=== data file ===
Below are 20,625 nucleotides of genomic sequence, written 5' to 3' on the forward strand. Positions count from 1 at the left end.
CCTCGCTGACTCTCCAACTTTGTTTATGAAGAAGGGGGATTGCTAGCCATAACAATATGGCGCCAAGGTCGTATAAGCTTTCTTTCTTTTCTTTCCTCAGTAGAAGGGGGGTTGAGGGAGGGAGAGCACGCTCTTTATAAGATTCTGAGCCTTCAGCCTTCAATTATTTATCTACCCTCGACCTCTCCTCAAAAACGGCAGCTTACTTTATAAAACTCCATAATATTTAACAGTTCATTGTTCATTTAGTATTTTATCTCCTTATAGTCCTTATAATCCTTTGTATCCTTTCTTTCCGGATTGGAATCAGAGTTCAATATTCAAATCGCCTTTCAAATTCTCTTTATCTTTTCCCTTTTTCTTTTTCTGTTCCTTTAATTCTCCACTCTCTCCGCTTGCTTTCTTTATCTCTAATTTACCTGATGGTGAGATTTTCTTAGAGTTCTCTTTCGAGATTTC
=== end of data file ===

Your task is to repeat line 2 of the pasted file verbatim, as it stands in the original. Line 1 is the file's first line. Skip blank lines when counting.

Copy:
CCTCGCTGACTCTCCAACTTTGTTTATGAAGAAGGGGGATTGCTAGCCATAACAATATGGCGCCAAGGTCGTATAAGCTTTCTTTCTTTTCTTTCCTCAGTAGAAGGGGGGTTGAGGGAGGGAGAGCACGCTCTTTATAAGATTCTGAGCCTTCAGCCTTCAATTATTTATCTACCCTCGACCTCTCCTCAAAAACGGCAGCTTACTTTATAAAACTCCATAATATTTAACAGTTCATTGTTCATTTAGTATTTTATCTCCTTATAGTCCTTATAATCCTTTGTATCCTTTCTTTCCGGATTGGAATCAGAGTTCAATATTCAAATCGCCTTTCAAATTCTCTTTATCTTTTCCCTTTTTCTTTTTCTGTTCCTTTAATTCTCCACTCTCTCCGCTTGCTTTCTTTATCTCTAATTTACCTGATGGTGAGATTTTCTTAGAGTTCTCTTTCGAGATTTC